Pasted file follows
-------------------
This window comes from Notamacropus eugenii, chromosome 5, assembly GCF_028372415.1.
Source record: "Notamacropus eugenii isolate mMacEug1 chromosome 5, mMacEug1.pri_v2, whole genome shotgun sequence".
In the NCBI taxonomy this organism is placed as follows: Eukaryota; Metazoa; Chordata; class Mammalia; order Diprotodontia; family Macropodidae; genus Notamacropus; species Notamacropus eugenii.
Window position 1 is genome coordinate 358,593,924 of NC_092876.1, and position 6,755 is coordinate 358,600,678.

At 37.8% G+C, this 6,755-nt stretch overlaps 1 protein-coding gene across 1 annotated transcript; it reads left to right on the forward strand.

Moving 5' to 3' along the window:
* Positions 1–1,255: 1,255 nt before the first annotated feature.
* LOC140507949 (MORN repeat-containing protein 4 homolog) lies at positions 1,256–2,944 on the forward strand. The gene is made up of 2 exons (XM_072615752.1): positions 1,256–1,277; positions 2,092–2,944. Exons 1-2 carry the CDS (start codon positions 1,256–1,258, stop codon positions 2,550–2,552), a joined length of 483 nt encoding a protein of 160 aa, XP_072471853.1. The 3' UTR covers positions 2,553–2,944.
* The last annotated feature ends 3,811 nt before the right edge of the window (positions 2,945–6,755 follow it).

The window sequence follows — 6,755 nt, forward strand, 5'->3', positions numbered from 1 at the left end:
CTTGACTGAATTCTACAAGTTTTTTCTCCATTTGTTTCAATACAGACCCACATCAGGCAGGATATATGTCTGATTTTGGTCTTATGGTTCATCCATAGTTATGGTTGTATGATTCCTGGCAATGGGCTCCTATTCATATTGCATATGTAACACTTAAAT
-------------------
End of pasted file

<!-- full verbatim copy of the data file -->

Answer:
This window comes from Notamacropus eugenii, chromosome 5, assembly GCF_028372415.1.
Source record: "Notamacropus eugenii isolate mMacEug1 chromosome 5, mMacEug1.pri_v2, whole genome shotgun sequence".
In the NCBI taxonomy this organism is placed as follows: Eukaryota; Metazoa; Chordata; class Mammalia; order Diprotodontia; family Macropodidae; genus Notamacropus; species Notamacropus eugenii.
Window position 1 is genome coordinate 358,593,924 of NC_092876.1, and position 6,755 is coordinate 358,600,678.

At 37.8% G+C, this 6,755-nt stretch overlaps 1 protein-coding gene across 1 annotated transcript; it reads left to right on the forward strand.

Moving 5' to 3' along the window:
* Positions 1–1,255: 1,255 nt before the first annotated feature.
* LOC140507949 (MORN repeat-containing protein 4 homolog) lies at positions 1,256–2,944 on the forward strand. The gene is made up of 2 exons (XM_072615752.1): positions 1,256–1,277; positions 2,092–2,944. Exons 1-2 carry the CDS (start codon positions 1,256–1,258, stop codon positions 2,550–2,552), a joined length of 483 nt encoding a protein of 160 aa, XP_072471853.1. The 3' UTR covers positions 2,553–2,944.
* The last annotated feature ends 3,811 nt before the right edge of the window (positions 2,945–6,755 follow it).

The window sequence follows — 6,755 nt, forward strand, 5'->3', positions numbered from 1 at the left end:
CTTGACTGAATTCTACAAGTTTTTTCTCCATTTGTTTCAATACAGACCCACATCAGGCAGGATATATGTCTGATTTTGGTCTTATGGTTCATCCATAGTTATGGTTGTATGATTCCTGGCAATGGGCTCCTATTCATATTGCATATGTAACACTTAAAT